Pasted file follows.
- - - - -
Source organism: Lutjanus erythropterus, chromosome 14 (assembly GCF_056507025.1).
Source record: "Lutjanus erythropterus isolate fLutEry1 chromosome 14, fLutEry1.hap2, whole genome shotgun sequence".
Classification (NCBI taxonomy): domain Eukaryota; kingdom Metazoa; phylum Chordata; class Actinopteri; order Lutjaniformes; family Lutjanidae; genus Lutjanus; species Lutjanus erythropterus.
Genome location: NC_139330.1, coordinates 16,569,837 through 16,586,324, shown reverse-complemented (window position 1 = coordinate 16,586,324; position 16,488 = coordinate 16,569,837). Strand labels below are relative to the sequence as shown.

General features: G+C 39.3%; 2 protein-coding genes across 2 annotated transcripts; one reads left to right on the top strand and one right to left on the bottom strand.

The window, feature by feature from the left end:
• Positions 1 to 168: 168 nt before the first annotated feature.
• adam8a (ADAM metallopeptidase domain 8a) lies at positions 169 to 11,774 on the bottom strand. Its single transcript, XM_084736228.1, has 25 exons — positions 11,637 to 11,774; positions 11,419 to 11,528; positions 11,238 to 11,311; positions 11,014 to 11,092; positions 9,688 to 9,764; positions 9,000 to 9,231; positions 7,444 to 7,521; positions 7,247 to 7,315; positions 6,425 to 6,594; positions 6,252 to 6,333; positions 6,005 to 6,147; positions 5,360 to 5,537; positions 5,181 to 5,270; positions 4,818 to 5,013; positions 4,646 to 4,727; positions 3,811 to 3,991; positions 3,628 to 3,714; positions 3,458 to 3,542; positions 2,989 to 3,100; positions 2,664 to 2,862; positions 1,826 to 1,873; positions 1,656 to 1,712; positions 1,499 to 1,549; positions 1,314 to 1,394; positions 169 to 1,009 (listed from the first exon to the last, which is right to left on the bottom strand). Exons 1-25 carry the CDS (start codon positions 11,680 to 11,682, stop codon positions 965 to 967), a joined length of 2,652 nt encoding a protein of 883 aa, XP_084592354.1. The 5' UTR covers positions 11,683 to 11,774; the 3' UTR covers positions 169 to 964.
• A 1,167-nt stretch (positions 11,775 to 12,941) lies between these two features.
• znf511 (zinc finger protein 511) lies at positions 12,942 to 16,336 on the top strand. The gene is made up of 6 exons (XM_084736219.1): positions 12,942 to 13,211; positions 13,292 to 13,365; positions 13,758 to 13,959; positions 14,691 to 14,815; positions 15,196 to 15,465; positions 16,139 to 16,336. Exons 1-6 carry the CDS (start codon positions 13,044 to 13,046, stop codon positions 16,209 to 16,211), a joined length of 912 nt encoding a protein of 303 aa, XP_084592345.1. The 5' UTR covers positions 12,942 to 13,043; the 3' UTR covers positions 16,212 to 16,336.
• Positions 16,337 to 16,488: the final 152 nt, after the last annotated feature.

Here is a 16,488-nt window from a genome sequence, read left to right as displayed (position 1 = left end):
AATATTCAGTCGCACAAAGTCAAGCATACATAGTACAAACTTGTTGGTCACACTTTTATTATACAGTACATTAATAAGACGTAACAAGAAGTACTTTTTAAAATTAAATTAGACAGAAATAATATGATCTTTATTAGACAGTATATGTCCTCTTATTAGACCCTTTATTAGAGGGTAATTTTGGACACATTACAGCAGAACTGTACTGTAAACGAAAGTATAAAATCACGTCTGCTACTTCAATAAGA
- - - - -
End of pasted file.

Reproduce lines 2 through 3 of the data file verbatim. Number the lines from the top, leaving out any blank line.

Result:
Source record: "Lutjanus erythropterus isolate fLutEry1 chromosome 14, fLutEry1.hap2, whole genome shotgun sequence".
Classification (NCBI taxonomy): domain Eukaryota; kingdom Metazoa; phylum Chordata; class Actinopteri; order Lutjaniformes; family Lutjanidae; genus Lutjanus; species Lutjanus erythropterus.